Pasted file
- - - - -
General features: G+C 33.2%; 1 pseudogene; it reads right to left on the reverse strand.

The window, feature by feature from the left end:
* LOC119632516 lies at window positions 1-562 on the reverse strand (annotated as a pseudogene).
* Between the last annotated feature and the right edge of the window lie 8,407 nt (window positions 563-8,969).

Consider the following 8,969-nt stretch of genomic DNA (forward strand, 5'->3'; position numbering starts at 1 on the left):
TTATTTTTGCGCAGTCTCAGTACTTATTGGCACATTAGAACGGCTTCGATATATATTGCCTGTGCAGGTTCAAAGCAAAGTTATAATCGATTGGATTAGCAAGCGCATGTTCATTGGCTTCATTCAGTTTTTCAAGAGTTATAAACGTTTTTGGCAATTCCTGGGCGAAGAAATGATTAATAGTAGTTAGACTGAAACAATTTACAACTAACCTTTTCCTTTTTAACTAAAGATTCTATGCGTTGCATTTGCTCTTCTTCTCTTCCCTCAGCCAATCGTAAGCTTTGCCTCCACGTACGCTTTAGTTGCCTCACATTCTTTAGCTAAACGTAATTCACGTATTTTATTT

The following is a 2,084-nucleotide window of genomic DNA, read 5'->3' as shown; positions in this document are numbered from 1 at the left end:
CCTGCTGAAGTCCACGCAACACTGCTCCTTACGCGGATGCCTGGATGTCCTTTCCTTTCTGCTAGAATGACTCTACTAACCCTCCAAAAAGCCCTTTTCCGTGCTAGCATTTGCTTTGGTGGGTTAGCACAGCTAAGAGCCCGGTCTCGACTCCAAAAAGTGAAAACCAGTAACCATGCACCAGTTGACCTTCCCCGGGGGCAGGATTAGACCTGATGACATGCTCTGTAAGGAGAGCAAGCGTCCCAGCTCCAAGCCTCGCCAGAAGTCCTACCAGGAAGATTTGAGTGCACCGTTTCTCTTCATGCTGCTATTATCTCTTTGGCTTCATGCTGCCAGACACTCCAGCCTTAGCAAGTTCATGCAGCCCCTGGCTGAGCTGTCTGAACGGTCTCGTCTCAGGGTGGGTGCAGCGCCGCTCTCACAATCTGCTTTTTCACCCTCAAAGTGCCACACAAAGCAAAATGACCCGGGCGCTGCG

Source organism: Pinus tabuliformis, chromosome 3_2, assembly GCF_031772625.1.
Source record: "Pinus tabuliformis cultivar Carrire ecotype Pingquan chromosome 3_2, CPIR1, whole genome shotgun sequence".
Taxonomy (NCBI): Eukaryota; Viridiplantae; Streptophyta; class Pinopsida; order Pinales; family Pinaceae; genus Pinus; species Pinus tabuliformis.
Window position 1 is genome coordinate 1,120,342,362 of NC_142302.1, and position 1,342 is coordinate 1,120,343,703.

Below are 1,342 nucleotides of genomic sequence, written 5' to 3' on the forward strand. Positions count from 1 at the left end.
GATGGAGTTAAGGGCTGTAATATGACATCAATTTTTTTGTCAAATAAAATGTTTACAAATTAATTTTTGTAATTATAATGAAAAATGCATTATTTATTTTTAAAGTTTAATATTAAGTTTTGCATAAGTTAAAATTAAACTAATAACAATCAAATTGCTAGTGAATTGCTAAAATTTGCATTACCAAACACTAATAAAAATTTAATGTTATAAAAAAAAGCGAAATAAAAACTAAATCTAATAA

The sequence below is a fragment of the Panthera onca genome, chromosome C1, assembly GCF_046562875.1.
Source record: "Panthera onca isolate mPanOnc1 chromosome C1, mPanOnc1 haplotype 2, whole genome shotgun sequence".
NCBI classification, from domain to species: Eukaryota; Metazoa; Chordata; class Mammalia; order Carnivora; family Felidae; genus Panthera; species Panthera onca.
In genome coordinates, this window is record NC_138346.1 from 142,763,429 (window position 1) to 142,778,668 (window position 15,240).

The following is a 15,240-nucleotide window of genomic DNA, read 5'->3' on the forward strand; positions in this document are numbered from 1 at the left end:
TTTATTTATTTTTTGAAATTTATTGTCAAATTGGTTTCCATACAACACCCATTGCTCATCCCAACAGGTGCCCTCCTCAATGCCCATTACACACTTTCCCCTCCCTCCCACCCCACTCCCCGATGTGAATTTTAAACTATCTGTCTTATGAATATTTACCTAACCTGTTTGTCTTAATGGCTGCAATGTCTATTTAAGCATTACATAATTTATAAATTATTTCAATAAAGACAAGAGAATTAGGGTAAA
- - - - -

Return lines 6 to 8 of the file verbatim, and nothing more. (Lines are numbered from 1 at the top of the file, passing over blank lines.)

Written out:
TTATTTTTGCGCAGTCTCAGTACTTATTGGCACATTAGAACGGCTTCGATATATATTGCCTGTGCAGGTTCAAAGCAAAGTTATAATCGATTGGATTAGCAAGCGCATGTTCATTGGCTTCATTCAGTTTTTCAAGAGTTATAAACGTTTTTGGCAATTCCTGGGCGAAGAAATGATTAATAGTAGTTAGACTGAAACAATTTACAACTAACCTTTTCCTTTTTAACTAAAGATTCTATGCGTTGCATTTGCTCTTCTTCTCTTCCCTCAGCCAATCGTAAGCTTTGCCTCCACGTACGCTTTAGTTGCCTCACATTCTTTAGCTAAACGTAATTCACGTATTTTATTT

The following is a 2,084-nucleotide window of genomic DNA, read 5'->3' as shown; positions in this document are numbered from 1 at the left end:
CCTGCTGAAGTCCACGCAACACTGCTCCTTACGCGGATGCCTGGATGTCCTTTCCTTTCTGCTAGAATGACTCTACTAACCCTCCAAAAAGCCCTTTTCCGTGCTAGCATTTGCTTTGGTGGGTTAGCACAGCTAAGAGCCCGGTCTCGACTCCAAAAAGTGAAAACCAGTAACCATGCACCAGTTGACCTTCCCCGGGGGCAGGATTAGACCTGATGACATGCTCTGTAAGGAGAGCAAGCGTCCCAGCTCCAAGCCTCGCCAGAAGTCCTACCAGGAAGATTTGAGTGCACCGTTTCTCTTCATGCTGCTATTATCTCTTTGGCTTCATGCTGCCAGACACTCCAGCCTTAGCAAGTTCATGCAGCCCCTGGCTGAGCTGTCTGAACGGTCTCGTCTCAGGGTGGGTGCAGCGCCGCTCTCACAATCTGCTTTTTCACCCTCAAAGTGCCACACAAAGCAAAATGACCCGGGCGCTGCG